So after a brief day off for New Year's Eve, we're back up and running with more Top 10 Albums from 2000-2009 lists as determined by Loud Loop Press editors and contributors. Today, contributor Britni Day cures our hangovers with her list for the Top 10 Albums from 2000 - 2009. Happy 2010!
10. Louis XIV – Best Little Secrets are Kept
With their fantastically oversexed, hedonistic lyrics, Louis XIV would send any halfway decent girl running in the other direction. But it’s the incredible amount of confidence they ooze both musically and lyrically that put The Best Little Secrets are Kept
in the top ten. A mix of 70’s Brit-rock with touches of both glam and punk playing on the edges make sleazy, growling phrases like “I’ll steal your soul, put you in a club in Cleveland” a little more attractive than it should be. Influences of The Rolling Stones can be found in most of their songs. The flat, simple drum beat, keeps the rowdy guitars and driving bass lines in check but not singers Jason Hill and Brian Karscig. The two brilliantly freewheel their chauvinism all over in more of a spoken word performance, making sure to do all the voices in the story.
It’s just too bad this album got them banned in Alabama. But, as Hill and Karscig say, “If you want clean fun, go fly a kite.”
9. The Beta Band – The Best of the Beta Band
In High Fidelity
, when John Cusack’s character said, “I will now sell five copies of The Three EP’s
by The Beta Band” he wasn’t being pretentious. They are that good. 2004 saw their grand exit as a band with the release of The Best of The Beta Band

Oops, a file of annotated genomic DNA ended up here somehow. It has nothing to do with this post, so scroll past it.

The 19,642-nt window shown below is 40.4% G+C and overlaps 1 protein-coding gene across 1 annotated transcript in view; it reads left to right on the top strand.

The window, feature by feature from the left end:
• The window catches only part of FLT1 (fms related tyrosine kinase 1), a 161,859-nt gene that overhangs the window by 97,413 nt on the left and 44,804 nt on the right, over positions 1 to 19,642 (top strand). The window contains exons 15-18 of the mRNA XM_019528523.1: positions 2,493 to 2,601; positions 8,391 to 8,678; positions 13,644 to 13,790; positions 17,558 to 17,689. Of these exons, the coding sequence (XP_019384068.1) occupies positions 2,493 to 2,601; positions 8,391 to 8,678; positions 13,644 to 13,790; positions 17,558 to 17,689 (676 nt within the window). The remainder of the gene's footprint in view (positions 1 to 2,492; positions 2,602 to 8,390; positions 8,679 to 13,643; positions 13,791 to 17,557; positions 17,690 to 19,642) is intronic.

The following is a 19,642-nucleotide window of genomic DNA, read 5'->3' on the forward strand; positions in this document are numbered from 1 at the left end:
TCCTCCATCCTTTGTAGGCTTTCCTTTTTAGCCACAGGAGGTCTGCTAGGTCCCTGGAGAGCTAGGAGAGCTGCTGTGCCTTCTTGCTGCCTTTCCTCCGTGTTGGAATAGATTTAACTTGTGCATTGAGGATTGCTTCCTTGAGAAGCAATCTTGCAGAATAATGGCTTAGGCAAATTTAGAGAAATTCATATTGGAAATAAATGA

, a compilation of their best creations, both studio recordings and live versions. Slightly trip-hop, slightly indie-rock, and mostly strange as it gets, The Beta Band’s overall sound is a little hard to define, with the unmistakable soft, high-tenor of Stephen Mason floating effortlessly over songs that are sometimes reminiscent of 90’s post-grunge with touches of ambient electronic trip-hop.
“Dry The Rain”, the song featured in High Fidelity,
is the best song on the album. An acoustic guitar layered with slide guitar, eloquent bass and a hip-hop beat and Mason’s soft yet intense vocals makes for a perfect dip into The Beta Band’s pure talent. “Squares” features the sampling abilities of John Maclean as he picks apart beats, synth and piano, and the plucking of guitar, making the song elegant, yet complex. Really, that’s how The Beta Band makes it work. They combine complex elegance with a catchy beat creating a ambient, light mood with all their music. I’ve had a hard time finding another band that matches their ability in that arena. I miss their quiet quirkiness.
8. Muse – Absolution
There’s only one way Matt Bellamy knows how to sing about anything: Epically. With a mix of pure grandiose arena art rock and baroque elements there is no stadium big enough to contain Muse. Absolution
is the epitome of life found, love lost, the apocalypse and Muse’s larger than life sound. Bellamy’s training in classical music comes through in every song on Absolution